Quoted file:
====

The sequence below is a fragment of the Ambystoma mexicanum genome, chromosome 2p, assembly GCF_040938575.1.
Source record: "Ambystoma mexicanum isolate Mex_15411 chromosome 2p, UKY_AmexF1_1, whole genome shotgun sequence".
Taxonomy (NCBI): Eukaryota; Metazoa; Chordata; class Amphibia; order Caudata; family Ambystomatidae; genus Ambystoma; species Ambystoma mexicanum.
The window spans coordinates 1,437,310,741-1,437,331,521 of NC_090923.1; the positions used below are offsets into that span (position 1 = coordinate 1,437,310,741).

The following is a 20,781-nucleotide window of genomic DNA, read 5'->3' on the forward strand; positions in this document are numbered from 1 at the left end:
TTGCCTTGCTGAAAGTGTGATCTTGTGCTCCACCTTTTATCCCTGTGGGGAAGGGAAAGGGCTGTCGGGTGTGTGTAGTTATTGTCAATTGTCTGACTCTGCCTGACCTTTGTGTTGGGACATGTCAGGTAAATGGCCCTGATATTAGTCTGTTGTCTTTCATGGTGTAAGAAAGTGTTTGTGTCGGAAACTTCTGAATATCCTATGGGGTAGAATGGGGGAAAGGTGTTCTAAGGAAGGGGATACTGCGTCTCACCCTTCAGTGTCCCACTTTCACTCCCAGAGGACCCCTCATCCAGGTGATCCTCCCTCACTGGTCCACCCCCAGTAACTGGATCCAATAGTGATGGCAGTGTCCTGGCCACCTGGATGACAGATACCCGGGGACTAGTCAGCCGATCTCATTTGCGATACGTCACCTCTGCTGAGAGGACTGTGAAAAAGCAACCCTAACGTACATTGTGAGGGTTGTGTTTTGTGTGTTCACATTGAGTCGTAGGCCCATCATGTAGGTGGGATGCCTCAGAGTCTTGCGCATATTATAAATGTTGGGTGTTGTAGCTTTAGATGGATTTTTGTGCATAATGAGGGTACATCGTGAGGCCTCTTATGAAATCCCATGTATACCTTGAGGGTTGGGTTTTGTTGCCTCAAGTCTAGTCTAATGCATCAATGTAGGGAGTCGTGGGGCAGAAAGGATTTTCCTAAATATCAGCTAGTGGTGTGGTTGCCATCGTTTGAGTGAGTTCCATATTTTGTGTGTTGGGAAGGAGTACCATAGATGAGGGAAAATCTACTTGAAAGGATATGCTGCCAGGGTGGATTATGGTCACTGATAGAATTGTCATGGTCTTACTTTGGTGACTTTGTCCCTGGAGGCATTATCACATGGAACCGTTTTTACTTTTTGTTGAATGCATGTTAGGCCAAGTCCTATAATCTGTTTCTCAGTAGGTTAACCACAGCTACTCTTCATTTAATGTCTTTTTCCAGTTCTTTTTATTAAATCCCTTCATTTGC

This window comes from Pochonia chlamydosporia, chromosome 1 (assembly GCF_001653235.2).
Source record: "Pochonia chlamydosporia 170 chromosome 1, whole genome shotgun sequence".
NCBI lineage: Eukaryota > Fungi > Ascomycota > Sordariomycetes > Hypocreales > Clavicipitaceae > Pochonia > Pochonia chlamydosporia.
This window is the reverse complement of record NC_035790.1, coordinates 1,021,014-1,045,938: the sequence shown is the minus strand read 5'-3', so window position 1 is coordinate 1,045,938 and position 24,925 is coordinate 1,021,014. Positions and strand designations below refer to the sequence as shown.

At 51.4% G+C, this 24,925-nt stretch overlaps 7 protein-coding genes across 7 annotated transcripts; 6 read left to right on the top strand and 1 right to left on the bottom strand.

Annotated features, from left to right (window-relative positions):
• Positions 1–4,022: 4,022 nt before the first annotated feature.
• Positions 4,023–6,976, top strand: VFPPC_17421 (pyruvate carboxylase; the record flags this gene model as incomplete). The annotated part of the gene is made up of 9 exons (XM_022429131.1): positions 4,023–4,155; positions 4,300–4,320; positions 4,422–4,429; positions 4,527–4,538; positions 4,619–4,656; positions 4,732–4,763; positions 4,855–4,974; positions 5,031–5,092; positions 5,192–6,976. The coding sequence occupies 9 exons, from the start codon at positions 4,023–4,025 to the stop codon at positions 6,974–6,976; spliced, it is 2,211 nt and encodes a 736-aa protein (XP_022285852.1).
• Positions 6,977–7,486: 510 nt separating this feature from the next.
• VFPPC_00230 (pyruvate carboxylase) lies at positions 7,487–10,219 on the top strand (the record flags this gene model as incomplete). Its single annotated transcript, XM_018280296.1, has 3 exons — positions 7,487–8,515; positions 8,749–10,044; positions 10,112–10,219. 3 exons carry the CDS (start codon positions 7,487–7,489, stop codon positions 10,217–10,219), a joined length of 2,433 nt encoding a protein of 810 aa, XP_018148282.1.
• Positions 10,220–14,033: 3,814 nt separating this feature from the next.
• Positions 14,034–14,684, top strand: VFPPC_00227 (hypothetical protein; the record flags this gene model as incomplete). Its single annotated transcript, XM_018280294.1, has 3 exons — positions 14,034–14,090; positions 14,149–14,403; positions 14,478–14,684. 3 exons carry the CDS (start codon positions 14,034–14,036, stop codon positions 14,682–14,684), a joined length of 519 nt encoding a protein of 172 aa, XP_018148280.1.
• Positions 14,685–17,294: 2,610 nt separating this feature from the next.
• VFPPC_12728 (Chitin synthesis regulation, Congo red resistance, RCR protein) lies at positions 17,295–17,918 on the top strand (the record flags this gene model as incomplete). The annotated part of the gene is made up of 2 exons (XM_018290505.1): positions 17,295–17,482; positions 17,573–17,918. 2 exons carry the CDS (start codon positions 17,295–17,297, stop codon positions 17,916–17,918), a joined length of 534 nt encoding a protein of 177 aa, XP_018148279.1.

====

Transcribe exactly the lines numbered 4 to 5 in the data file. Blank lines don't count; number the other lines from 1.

The window spans coordinates 1,437,310,741-1,437,331,521 of NC_090923.1; the positions used below are offsets into that span (position 1 = coordinate 1,437,310,741).

The following is a 20,781-nucleotide window of genomic DNA, read 5'->3' on the forward strand; positions in this document are numbered from 1 at the left end: